Community Banker Dime Community Bancshares to Sell Preferred

Brooklyn based community banker Dime Community Bancshares (DCOM) will be selling a new issue of non-cumulative perpetual preferred shares. The issue will NOT be investment grade.

DCOM is a relatively small banking company with total assets of just $6.3 billion so this offering will be interesting relative to pricing.

DCOM has posted a presentation on the company which can be read by interested potential investors–it is here.

This issue should trade on the OTC grey market, but no ticker has yet been announced yet.

The preliminary prospectus can be found here.

mcg was right on this new issue.

16 thoughts on “Community Banker Dime Community Bancshares to Sell Preferred”

  1. DIMEP versus DCOM

    FITCH RATING: CONTRASTING?

    BB- versus BBB (OS) Long-Term issuer (11/01/19) and

    BAUER FINANCIAL: 5 ***** STARS: SUPERIOR Bank rating

      1. Ha, Tim, no I meant I was agreeing with you. No interest at all in this. Had crazy visions of a 7% small bank issuance to flip. 5.5% isnt getting the job done!

    1. TimH–just saw it. I am somewhat shocked at 5.5%–at this point in time I guess I shouldn’t be.

  2. Hmmm… First blush.. Tier 1 ratio= 12.85%… TCE= 8.59%.. Total capital $1.9B
    Q4- NIM and EPS higher

    1. To GrayhawkAZ; Iam not a banker so when you say Tier 1 ratio is 12.85% what does that mean??? Sorry, I suppose I should know that but I don’t. Also don’t know what TCE of 8.59%. Its sad but now I find myself along with many others looking at stuff that a few years ago we would have laughed and scoffed at. Hope you are having a good day.

      1. Chuck here are the regulatory minimums.
        Under the Basel Accords, banks must have a minimum capital ratio of 8% of which 6% must be Tier 1 capital. The 6% Tier 1 ratio must be composed of at least 4.5% of CET1.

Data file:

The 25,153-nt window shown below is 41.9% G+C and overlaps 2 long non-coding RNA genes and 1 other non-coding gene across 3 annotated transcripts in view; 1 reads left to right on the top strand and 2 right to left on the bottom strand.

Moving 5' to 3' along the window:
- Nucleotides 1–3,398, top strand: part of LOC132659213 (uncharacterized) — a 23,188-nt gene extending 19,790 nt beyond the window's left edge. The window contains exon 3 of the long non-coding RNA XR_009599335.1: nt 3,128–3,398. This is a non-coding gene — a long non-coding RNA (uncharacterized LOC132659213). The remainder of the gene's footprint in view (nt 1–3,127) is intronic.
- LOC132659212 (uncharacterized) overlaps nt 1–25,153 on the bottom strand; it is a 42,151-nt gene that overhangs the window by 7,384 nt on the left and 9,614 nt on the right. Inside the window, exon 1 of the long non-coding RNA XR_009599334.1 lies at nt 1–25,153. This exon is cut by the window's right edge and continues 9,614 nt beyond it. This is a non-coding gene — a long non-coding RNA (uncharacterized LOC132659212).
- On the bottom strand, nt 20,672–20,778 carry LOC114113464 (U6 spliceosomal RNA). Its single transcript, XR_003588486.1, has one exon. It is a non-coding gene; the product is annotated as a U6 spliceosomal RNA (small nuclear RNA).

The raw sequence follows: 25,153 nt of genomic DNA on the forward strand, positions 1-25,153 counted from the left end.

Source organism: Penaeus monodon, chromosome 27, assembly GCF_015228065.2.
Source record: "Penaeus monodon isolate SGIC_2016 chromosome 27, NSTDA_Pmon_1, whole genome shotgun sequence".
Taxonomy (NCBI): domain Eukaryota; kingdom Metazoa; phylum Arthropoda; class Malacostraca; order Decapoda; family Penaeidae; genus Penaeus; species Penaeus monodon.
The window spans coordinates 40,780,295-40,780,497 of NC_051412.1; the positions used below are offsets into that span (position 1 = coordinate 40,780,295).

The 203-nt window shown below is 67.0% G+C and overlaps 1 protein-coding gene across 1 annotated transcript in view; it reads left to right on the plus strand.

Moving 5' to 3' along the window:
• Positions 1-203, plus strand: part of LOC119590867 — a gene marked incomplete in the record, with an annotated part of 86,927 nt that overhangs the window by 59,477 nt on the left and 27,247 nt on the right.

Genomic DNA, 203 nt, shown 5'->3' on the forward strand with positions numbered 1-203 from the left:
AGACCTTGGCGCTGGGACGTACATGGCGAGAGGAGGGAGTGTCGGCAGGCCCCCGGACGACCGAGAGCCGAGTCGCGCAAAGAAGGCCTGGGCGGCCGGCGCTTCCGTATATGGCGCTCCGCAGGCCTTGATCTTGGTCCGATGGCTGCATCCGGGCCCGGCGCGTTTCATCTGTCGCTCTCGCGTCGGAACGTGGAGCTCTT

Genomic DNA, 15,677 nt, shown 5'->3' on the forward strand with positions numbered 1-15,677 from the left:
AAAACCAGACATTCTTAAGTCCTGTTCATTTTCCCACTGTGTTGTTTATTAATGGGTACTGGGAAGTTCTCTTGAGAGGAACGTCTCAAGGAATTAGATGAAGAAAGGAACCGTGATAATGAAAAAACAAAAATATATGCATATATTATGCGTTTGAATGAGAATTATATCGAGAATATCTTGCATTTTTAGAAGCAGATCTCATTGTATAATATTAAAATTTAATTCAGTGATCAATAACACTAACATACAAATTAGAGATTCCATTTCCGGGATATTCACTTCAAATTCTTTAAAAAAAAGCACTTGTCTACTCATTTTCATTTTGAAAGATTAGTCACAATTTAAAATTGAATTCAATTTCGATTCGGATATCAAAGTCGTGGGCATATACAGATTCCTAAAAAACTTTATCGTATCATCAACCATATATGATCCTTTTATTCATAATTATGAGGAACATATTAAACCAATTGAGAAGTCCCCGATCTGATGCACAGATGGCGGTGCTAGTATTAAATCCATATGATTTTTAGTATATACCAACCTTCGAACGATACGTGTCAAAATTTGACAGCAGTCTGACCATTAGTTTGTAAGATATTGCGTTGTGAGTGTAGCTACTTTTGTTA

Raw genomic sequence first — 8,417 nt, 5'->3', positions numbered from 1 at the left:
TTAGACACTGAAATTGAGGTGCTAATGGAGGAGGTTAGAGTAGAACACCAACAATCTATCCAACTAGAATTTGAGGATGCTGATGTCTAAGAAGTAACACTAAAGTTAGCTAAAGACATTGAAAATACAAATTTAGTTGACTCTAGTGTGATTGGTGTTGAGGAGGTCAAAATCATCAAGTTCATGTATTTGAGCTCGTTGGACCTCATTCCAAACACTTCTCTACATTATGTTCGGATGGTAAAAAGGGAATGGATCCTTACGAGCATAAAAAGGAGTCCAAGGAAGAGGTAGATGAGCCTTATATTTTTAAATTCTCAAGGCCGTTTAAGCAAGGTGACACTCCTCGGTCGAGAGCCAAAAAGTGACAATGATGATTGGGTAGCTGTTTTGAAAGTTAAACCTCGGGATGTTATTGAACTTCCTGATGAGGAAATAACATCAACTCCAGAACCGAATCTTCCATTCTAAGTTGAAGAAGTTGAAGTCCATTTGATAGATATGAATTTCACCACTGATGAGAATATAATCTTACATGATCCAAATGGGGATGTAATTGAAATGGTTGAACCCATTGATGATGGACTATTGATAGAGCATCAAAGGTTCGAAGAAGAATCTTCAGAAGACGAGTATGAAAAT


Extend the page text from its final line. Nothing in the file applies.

But bank financials in total are very complicated and way over my head. Looking at one of the key metrics is like seeing someone having a fancy new car and assuming he/she is rich.
        Medallion Bank (MBNKP) has a Tier 1 capital ratio of 15.9% which appears good. But they had to issue an 8% preferred a few months ago. And they havent given their parent a dividend since 2016. Its all very complicated.

        1. Thank You Gridbird, I appreciate hearing from you. Iam not a banker and just not sure how to research a company like Dime. I don’t want to start chasing after junkie type paper because eventually you usually end up getting your head handed back to you on a sliver platter. As the old saying goes “Been There, Done That”.

          1. Chuck, If that is your mind set, stay with it. Its not worth the stress. Liquidity is keeping many afloat. When the debt stays afloat, the preferreds sing and dance. If a companies debt becomes problematic in a rollover, the preferreds sink faster than you can hit the sell button.
            You have been around the block so you know this…Anything can happen and even high quality perpetuals can crater in a specific scenario. But…If say IPLDP (its on my brain since I have been buying it) drops $3, Im not looking to panic, Im looking to buy more somehow. As the credit quality is sound and they will always have access to capital.
            But if you buy some crap issue, and it immediately drops $3 the first thought will be, is it running into a crisis? I dont like that feeling. I do own some crap issues but they are designed for the crap bucket stash.